How much money will Measure 26-173 raise?
We estimate that Measure 26-173 will raise $64 million over four years. The Portland City Council also passed a heavy-vehicle use tax which will raise an additional $10 million over the same time. These funds will be used as part of the Fixing Our Streets Program to fund key projects to repair and enhance the safety of Portland’s streets.
Who will collect the Measure 26-173 funds?
As passed by the voters, Measure 26-173 authorized the City of Portland to collect a 10 cent motor fuels tax. It will be collected from fuel dealers based on their sales to gas stations in the city limits. This will also include diesel sold to light-vehicles such as sedans or small trucks.
Do large trucks that carry freight have to pay?
In Oregon, heavy trucks don’t pay gas taxes, they pay a weight-mile tax that is based on their mileage in the state. To make sure that local transportation funding is collected in a way that accounts for freight as well as residential use of the transportation system, the City Council passed a heavy vehicle use tax on May 11, 2016. The heavy vehicle use tax that charges companies based on a percentage of the state weight-mile tax they pay. It is only charged to companies who pay the state weight-mile tax and also have a license to do business in Portland.
How will the money be spent?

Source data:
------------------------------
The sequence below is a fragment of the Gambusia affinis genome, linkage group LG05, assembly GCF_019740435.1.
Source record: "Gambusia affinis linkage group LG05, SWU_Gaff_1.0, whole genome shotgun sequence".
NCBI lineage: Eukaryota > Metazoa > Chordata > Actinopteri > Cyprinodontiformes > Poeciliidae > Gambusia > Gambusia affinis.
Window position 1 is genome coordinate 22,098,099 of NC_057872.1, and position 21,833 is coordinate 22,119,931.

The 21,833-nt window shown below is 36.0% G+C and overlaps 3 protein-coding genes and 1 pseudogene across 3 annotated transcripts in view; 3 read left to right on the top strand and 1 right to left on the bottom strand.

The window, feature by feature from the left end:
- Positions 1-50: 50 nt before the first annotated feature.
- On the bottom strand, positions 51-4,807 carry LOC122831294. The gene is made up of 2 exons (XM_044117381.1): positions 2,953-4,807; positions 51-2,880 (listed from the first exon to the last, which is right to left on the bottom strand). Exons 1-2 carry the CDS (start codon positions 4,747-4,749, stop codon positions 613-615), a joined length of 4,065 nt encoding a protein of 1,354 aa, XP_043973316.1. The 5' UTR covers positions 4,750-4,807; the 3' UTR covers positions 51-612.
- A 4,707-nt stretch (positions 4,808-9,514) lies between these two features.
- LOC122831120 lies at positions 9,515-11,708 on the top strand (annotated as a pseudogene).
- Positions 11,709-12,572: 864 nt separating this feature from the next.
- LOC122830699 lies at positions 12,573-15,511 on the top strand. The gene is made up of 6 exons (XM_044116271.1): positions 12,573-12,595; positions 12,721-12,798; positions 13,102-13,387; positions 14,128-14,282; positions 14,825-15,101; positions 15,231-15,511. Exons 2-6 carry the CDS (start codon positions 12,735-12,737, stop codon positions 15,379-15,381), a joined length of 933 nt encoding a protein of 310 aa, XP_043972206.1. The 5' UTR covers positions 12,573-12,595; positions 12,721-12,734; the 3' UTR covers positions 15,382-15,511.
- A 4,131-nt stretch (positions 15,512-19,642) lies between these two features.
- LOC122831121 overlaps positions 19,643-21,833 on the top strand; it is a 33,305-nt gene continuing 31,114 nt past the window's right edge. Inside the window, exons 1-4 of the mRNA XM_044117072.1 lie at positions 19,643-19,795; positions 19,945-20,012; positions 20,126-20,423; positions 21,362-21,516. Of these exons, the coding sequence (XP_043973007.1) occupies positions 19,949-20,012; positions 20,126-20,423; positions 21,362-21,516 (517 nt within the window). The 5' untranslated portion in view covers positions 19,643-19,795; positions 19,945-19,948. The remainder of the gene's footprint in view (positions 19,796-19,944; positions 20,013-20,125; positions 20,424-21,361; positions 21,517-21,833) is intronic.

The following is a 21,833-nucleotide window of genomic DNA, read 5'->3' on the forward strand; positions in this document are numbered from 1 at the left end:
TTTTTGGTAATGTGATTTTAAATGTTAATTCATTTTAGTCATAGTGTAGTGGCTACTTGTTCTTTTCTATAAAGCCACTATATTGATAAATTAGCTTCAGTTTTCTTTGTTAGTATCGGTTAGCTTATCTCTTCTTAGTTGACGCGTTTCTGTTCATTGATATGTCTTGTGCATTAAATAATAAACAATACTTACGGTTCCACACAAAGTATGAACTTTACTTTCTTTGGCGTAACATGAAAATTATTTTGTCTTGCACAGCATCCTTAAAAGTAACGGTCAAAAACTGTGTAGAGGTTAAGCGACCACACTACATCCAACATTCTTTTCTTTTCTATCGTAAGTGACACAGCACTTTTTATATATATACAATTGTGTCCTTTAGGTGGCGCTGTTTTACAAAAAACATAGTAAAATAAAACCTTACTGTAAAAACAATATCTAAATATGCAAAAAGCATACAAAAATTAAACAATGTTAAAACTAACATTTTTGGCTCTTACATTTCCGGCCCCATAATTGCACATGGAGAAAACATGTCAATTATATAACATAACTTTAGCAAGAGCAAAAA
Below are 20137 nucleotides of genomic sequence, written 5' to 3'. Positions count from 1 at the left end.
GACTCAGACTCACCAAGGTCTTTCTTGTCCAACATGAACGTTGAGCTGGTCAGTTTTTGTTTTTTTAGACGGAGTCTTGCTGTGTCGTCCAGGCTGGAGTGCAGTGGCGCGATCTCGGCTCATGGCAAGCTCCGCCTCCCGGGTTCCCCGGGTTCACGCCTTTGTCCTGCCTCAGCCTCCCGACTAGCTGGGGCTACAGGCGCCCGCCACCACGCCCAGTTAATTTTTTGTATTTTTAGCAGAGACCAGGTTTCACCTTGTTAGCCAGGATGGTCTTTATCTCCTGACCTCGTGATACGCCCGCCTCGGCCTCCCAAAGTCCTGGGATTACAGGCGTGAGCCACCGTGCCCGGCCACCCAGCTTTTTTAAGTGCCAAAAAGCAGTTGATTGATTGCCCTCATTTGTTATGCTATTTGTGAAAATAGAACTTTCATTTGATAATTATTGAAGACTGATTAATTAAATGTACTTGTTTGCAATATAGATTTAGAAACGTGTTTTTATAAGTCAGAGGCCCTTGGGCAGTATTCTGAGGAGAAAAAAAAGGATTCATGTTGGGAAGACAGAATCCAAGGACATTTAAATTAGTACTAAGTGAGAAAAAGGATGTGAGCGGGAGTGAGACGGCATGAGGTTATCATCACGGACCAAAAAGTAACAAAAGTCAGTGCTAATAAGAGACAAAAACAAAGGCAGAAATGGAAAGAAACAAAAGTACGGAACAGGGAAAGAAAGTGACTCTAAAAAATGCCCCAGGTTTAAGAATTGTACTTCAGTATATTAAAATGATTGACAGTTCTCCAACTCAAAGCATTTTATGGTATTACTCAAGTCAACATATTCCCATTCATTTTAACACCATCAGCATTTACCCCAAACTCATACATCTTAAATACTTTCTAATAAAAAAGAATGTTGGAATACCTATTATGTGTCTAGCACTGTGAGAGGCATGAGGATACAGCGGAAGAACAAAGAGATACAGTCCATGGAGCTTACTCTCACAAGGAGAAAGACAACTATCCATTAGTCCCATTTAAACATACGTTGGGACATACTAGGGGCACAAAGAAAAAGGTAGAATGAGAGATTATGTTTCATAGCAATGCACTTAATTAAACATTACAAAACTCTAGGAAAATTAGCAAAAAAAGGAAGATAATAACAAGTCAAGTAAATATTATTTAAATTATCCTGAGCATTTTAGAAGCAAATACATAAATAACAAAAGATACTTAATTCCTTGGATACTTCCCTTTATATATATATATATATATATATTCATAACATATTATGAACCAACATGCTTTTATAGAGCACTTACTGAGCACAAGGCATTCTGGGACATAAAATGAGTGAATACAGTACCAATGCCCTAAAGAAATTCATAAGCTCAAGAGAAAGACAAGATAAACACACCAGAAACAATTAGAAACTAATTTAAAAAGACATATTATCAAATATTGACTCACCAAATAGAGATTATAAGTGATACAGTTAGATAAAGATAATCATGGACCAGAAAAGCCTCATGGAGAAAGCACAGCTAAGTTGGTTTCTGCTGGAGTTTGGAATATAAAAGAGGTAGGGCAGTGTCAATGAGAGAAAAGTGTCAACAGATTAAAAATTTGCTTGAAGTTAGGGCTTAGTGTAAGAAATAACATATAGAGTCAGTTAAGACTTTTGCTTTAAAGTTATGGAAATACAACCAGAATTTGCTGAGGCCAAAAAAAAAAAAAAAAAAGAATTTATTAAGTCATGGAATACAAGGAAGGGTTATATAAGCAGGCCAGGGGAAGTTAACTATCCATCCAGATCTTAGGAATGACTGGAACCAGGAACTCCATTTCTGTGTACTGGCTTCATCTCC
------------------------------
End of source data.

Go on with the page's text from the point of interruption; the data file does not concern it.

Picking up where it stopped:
Fixing Our Streets Program funds can only be used to pay for basic transportation safety and maintenance needs. The ordinance that placed the measure before the voters includes language requiring 56 percent of the funds to be invested in street maintenance and 44 percent on safety improvements. The City Council ordinance included a project list that shows specific projects that are intended to be funded. The list of projects can be found here.
I know a street that has a lot of potholes. Can you go fix that street with this money? I know a street that has a lot of unsafe crossings and lacks sidewalks. Can you go fix that street with this money?
Measure 26-173 funds are a down payment on the future of our transportation system and they will help Portland address some of its critical street maintenance and safety needs. But the funds are not enough to address all of the City’s maintenance and safety needs. According to the ordinance that put Measure 26-173 on the ballot, those projects listed in the ordinance must be given priority.
How can we be sure this will be spent as you told the voters you would spend it?
The ordinance established a citizen oversight committee that will monitor the program and ensure that the funds are being used as the voters intended. As an additional level of oversight, all the projects will be included in the regular City budget process.
How does this affect the Back to Basics program?
The Fixing Our Streets funding will add to the city’s pre-existing maintenance work. In 2013, Mayor Hales and Commissioner Novick directed PBOT to pursue a goal of providing preventive maintenance on 100 miles of city streets each fiscal year. This is triple the amount of maintenance the city had funded in recent prior years.
Questions or comments about Fixing Our Streets may be submitted to: firstname.lastname@example.org.